In our last podcast (Episode 119: Handling (Three Aspects of Agility Training Part 4)), we mentioned that after a handling mistake, we like to change the environment rather than our handling cues. By manipulating the the placement of reward, your dog can be successful while you preserve the consistency in your handling cues. In the
I've had several helpful light bulb moments in my dog training career. One of these moments came when a trainer made the off-handed remark that my high-drive Rottweiler was "stressing high" as she ran in a circle around the ring (also known as the zoomies) after missing a weave pole entrance. I had never heard
In our last podcast, we discussed the subtle trap that a greater than expected distance poses to an experienced dog. We devised the following exercise to test whether or not our dogs were using an expected distance between obstacles to predict their path on course. In our training group, we ran this exercise with 2
In the slow motion videos below, my border collie Venture demonstrates a wrap at 26" while Brittany Schaezler's sheltie Trek takes a wrap at 14". Note how both dogs maneuver each individual leg to avoid knocking the bar down. Jumping requires concentration, coordination, strength and energy. If your dog is not properly conditioned, he may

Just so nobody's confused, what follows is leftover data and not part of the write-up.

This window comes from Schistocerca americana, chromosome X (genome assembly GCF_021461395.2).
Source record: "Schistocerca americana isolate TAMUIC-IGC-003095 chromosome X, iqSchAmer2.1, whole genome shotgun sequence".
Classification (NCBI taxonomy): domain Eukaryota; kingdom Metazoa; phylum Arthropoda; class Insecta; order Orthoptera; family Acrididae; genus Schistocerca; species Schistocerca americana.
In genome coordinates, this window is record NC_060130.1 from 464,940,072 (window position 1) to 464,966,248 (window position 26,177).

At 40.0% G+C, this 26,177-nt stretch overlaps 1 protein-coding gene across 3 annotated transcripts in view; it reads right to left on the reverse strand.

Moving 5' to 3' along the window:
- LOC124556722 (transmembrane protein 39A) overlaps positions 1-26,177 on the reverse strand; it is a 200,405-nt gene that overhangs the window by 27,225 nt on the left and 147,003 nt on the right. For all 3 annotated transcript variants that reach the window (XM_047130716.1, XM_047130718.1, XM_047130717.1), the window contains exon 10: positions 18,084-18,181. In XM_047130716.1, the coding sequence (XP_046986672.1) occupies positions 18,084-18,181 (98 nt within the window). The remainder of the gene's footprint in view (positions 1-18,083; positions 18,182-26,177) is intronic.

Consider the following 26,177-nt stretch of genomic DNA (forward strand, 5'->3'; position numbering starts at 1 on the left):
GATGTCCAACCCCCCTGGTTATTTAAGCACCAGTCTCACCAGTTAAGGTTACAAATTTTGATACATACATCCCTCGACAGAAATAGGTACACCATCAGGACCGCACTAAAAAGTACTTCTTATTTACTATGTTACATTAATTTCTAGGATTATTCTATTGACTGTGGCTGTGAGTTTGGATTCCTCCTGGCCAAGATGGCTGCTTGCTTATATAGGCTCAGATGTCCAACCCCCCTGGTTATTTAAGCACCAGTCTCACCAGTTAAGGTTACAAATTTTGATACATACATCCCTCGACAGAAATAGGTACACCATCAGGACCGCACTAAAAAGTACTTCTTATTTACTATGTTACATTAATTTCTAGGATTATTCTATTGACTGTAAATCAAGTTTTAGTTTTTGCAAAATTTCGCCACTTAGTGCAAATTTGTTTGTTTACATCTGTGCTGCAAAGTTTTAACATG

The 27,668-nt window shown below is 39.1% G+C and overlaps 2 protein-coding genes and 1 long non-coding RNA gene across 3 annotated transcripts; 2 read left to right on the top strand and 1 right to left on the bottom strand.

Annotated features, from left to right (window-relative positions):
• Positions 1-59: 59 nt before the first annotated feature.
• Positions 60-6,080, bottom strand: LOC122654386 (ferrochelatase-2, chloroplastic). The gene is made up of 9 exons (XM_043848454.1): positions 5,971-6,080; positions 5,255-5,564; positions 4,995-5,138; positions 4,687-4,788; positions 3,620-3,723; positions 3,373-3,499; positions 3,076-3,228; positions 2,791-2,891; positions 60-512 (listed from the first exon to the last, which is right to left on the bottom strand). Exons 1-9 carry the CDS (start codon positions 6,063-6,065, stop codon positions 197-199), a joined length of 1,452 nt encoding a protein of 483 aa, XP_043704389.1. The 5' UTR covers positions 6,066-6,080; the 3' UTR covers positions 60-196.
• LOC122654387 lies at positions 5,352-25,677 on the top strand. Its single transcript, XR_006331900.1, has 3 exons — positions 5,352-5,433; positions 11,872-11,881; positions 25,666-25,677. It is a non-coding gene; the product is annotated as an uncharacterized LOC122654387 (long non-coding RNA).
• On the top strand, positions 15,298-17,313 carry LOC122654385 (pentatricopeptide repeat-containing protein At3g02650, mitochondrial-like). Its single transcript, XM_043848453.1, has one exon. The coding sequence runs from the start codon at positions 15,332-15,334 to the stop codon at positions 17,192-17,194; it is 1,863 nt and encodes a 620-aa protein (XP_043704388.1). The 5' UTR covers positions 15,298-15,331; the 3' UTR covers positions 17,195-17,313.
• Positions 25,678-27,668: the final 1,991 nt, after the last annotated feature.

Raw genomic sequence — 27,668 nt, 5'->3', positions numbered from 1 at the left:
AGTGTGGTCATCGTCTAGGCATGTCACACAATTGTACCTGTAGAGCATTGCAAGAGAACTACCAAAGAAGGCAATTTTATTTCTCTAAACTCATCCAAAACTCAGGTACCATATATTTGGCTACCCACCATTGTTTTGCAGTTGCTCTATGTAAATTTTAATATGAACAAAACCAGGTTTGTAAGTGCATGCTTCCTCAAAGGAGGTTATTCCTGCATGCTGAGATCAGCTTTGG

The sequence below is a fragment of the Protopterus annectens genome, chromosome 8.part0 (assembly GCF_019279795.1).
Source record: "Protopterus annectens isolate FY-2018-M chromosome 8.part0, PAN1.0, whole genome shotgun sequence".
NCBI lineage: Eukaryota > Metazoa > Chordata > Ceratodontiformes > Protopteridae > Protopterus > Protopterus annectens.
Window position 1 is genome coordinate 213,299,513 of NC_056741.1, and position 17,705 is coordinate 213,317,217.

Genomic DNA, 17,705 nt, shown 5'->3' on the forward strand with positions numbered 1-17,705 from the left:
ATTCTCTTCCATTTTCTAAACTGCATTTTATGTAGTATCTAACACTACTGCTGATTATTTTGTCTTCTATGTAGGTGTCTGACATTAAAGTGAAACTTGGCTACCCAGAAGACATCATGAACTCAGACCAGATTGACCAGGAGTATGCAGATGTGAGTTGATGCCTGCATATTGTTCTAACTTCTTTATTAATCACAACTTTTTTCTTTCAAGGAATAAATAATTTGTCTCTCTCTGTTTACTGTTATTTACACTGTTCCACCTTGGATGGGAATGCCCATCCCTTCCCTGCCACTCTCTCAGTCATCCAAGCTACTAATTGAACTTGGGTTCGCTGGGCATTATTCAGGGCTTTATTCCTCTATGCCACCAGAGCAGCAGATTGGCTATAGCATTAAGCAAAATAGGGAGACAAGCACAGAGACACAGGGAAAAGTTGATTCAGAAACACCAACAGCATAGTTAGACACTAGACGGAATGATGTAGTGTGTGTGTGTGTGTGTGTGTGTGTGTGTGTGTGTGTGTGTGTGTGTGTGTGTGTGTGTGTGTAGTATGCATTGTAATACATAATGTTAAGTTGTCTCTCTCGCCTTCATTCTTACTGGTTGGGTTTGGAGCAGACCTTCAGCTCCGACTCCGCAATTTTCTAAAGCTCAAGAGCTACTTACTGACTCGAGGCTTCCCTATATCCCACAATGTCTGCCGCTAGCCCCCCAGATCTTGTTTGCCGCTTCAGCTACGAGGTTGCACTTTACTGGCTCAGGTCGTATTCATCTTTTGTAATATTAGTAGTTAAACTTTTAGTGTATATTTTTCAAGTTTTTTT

During our live commentary of the AKC National Agility Championship Challengers round, we often referred to jump #15 as a 270. This annoyed some listeners (and may have confused others). In this video, Sarah outlines how we arrived at this potentially confusing state of affairs.
While there are many different aspects to the “mental game” in dog agility, the most useful concept for you to understand and use at any big event is visualization, the act of mentally rehearsing the performance that both you and your dog will deliver on course. The walk through is essentially an exercise in visualization.
In our 2015 AKC National Agility Championship Preview podcast, we emphasized that you do not have to be at the top of the rankings to have a legitimate chance of making the Finals. Finishing with three clean runs is critical, as the vast majority of finalists will have accomplished this--emphasizing consistency over absolute speed. The
Peter Holmberg, an agility judge from Norway, unleashed his "Holmberg Double" on small height competitors at a trial in Drammen, Norway this past weekend (focus on jumps #6 and #7): First, please note that while 120 cm (4 feet) puts the jumps very close together, the sequence can be handled as if the second jump
Today is Dog Agility Blogger Action Day and the topic is "health and well being". In this podcast we're joined by Robby Porter to talk about strength, conditioning and body awareness for your canine athlete. Visit the Dog Agility Blogger Action Day page to see what others have written on the topic of "Health and